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David Beus


He checked his watch. He noticed for the first time the bent-angle of the second hand against the graph as it crosses the three and moves on to the four. “Three minutes,” he thought, as he looked down the street. No one was there.

He thought of air, the excess of air. “Air moves,” he said aloud. “No one stops the air.” He watched the chalk-mark that an airplane leaves fade and disappear from the sky. “You cannot stop the air,” he told it.

He thought that the air might swallow him up, or erase him like the chalk-mark, but he knew it wasn’t true. He knew he was free, and he told the air it couldn’t stop him either.

He saw the bus, but it had already passed before he broke out of thought. He bent to pick up a rock, crossed the street, and headed on home.


The store was empty when he walked in. He looked over at the register then down each aisle one after another. “Is anyone here?” he asked. There was no response.

He looked at televisions. He saw the same man on all of them, but didn’t recognize him. “You’re all the same!” he said. He went to the first television and blurred the picture until he could no longer see the man.

He stared at the television for a few minutes, hoping that someone would come, but this hurt his eyes. He returned to the man in the picture and saw that he was getting closer until he could see nothing but the man’s face staring back at him. He changed the television to channel one. He put the second television on channel two and set the channel of each television to match its place in the row.

When he had finished he went outside. The sky was darkened by clouds and he could not find the sun when he looked for it. It was quieter outside than inside, though. He returned to his televisions. There were twelve sizes and twelve channels. He saw that the smallest should be on number one and that the biggest should be on number twelve. He matched the numbers of the channels to the sizes of the televisions. “That’s the way it should be done,” he said.

He looked at the clock on the wall and saw that it was time to get back to work. As he left the store he looked again at the sky and saw that the clouds were breaking up, and he smiled while he walked off down the street.


He looked at the mountains. The summits were newly hidden by snow and above them the sky was a clear, empty blue. He stared at the mountains for several minutes out of his bedroom window, which was outlined with grey, and went nicely with the snow and the sky, he thought.

Walking to the office, he noticed that a layer of clouds now covered the mountains. The air was crisp. “It will snow today,” he said aloud. “It’s about time.

The air stung his face and uncovered hands. He rubbed his hands roughly up and down his cheeks. His face was red as he walked into the bank, and he fumbled with his wallet, before getting it out of his pocket, and onto the counter. It was snowing as he left the bank. The snow was thick and blinded him, and he collided with an old man carrying a red-leather briefcase. He could feel the snow gathering and melting slowly in his shoes.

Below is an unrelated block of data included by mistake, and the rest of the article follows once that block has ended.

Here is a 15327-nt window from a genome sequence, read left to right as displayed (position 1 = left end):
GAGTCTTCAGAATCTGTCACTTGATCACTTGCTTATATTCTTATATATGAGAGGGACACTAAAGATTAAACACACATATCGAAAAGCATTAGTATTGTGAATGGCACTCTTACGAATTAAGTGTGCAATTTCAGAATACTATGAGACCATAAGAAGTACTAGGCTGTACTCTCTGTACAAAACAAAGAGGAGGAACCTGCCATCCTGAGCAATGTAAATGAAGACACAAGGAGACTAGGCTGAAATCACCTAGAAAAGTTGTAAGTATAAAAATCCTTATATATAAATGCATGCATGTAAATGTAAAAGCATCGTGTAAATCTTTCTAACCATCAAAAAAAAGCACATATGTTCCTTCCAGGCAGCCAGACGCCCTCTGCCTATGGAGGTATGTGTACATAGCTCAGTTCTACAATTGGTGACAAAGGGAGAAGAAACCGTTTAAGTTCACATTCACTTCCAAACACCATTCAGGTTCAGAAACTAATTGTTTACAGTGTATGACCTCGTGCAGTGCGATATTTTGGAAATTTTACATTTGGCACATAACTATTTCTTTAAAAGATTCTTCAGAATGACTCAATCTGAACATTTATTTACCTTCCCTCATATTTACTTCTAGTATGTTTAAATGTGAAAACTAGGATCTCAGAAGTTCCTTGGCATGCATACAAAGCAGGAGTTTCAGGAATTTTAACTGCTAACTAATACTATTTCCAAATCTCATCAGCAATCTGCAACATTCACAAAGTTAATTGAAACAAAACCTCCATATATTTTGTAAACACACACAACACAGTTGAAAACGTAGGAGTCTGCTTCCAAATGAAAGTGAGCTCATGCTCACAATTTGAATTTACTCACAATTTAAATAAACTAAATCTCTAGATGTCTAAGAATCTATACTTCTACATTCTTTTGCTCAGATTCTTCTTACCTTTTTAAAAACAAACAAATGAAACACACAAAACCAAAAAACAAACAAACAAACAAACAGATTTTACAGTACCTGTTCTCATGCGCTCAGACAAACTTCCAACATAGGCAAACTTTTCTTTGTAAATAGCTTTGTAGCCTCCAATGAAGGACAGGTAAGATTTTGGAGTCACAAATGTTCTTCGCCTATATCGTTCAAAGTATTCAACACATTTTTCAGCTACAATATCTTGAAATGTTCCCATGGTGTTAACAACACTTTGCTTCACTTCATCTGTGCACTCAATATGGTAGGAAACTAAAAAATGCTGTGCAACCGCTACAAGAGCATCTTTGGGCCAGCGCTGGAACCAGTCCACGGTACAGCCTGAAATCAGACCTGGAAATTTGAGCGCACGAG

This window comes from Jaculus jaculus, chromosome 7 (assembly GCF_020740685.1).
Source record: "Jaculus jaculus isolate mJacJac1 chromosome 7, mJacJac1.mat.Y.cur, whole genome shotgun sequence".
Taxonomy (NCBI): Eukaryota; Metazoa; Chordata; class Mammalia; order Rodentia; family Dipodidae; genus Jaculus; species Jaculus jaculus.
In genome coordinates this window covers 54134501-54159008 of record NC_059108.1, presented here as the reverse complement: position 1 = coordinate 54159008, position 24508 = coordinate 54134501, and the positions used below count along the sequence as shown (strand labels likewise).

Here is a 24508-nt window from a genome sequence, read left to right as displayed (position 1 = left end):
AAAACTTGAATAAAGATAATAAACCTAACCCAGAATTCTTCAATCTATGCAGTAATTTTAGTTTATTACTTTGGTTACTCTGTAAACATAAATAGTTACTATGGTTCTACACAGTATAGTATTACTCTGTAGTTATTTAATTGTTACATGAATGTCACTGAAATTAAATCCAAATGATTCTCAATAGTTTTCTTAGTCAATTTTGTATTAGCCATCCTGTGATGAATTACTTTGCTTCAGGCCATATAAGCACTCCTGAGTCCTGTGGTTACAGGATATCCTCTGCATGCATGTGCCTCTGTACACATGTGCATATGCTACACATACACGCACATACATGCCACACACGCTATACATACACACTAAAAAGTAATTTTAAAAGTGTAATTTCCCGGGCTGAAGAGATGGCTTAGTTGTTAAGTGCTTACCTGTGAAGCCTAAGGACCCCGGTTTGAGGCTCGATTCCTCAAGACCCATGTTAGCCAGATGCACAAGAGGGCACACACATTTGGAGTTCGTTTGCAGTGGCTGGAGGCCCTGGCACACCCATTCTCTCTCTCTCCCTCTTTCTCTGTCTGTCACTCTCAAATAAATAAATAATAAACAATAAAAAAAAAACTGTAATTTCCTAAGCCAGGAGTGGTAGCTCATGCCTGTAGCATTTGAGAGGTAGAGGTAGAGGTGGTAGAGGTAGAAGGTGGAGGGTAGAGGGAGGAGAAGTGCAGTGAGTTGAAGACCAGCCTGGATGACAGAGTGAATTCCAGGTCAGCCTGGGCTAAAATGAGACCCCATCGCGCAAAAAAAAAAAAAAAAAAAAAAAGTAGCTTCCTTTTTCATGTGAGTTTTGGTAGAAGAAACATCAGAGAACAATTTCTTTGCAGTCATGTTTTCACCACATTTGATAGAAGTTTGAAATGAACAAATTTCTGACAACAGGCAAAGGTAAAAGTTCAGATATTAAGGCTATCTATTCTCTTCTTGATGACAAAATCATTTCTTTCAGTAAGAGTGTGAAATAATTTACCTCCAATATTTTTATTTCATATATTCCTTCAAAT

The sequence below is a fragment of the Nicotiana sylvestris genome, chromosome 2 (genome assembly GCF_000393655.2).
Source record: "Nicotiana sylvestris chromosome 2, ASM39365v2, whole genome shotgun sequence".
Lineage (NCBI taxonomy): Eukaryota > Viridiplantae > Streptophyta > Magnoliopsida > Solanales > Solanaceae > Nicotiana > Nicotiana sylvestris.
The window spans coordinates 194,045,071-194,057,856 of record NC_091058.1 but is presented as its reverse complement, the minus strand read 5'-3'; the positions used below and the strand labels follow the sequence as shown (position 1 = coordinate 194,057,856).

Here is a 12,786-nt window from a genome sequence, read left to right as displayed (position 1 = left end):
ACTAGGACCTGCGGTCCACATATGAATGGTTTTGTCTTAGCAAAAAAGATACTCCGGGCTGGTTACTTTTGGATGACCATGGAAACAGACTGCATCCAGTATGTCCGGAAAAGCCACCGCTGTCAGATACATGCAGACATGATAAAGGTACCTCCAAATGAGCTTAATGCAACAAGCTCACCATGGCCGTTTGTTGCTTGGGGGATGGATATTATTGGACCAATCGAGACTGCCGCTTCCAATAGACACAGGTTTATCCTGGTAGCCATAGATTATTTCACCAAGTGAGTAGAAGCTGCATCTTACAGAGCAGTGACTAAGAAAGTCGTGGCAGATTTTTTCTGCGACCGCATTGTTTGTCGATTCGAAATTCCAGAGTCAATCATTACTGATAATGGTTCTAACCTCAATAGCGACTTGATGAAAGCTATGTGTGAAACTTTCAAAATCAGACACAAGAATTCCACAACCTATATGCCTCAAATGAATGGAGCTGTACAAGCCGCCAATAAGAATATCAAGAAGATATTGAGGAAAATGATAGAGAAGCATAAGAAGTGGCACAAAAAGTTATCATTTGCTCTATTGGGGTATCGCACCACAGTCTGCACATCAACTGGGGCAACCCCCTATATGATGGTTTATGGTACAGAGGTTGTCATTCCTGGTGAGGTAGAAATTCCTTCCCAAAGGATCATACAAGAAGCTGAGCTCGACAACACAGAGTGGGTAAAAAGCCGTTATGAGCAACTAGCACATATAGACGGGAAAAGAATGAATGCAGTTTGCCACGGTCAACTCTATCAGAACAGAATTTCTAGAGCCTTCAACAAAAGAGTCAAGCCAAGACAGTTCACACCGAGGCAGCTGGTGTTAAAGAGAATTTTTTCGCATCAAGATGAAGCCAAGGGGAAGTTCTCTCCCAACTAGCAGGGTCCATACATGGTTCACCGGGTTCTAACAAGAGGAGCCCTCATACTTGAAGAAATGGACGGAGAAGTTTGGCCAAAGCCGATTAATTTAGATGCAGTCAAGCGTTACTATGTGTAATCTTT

He stumbled on, half-blinded by the soft snow, his chafed hands straight out in front of him, red palms out, stiff fingers spread apart. He almost passed by the office without seeing it. In the doorway he shook his head rapidly back and forth to get the snow out of his hair. He took off his coat, and water dripped off his nose and down his shirt as he walked to the heater and warmed his hands.


It was dark out. The night was warm and the air rose hot around him. He coughed. Down the street he could see some light running out from under a door, and he headed towards it, his eyes fixed on the light. He was alone on the street. The only noise was that of the insects buzzing.

As he approached the light he began hearing music and voices. “A cafe,” he said. The door opened before him, as if by magic, and a man stumbled onto the street. He went in.

The air was even hotter inside the cafe. There was an Arab band playing Arab music in a corner and a lot of Arabs dancing or drinking. The talk and the music buzzed in his head. He watched for a few minutes, but no one noticed him. He shut the door and walked off.

He heard the growing sound of a siren in the distance. He looked around for a fire, a running man with a sack, a car, anything, but he could see nothing. The siren slowly began to fade. Everything was quiet.

He looked up then down the street. He couldn’t decide which direction to go. Across the street was a park with trees. He crossed the street and entered, walking around the trees, feeling their rough bark. The trees were large oaks, all of them taller than the telephone pole in his backyard.

On the other side of park was another cafe. He went in. It was dark and quiet inside. There were only a few couples scattered around in the cafe. He sat at the table nearest the door and ordered a drink. He watched the other couples. None of them were speaking, and all he could hear was the whispering of the waiters. They laughed. “Why are they laughing?” he thought. “This is no time for laughing.”

He emptied his glass, paid, and left. There were no streetlights and the only light came from the cafe. He looked back in and saw the waiters who were laughing. He turned and walked down the street. He angled away from the park and towards the center of town. “There will always be people downtown,” he said.

He passed a small house with a chain-link fence in front of it, and a dog started barking at him. It continued until he was four houses away. He recognized the street that led directly to his own and began walking down it. “Another night,” he said. “They’ll always be there.”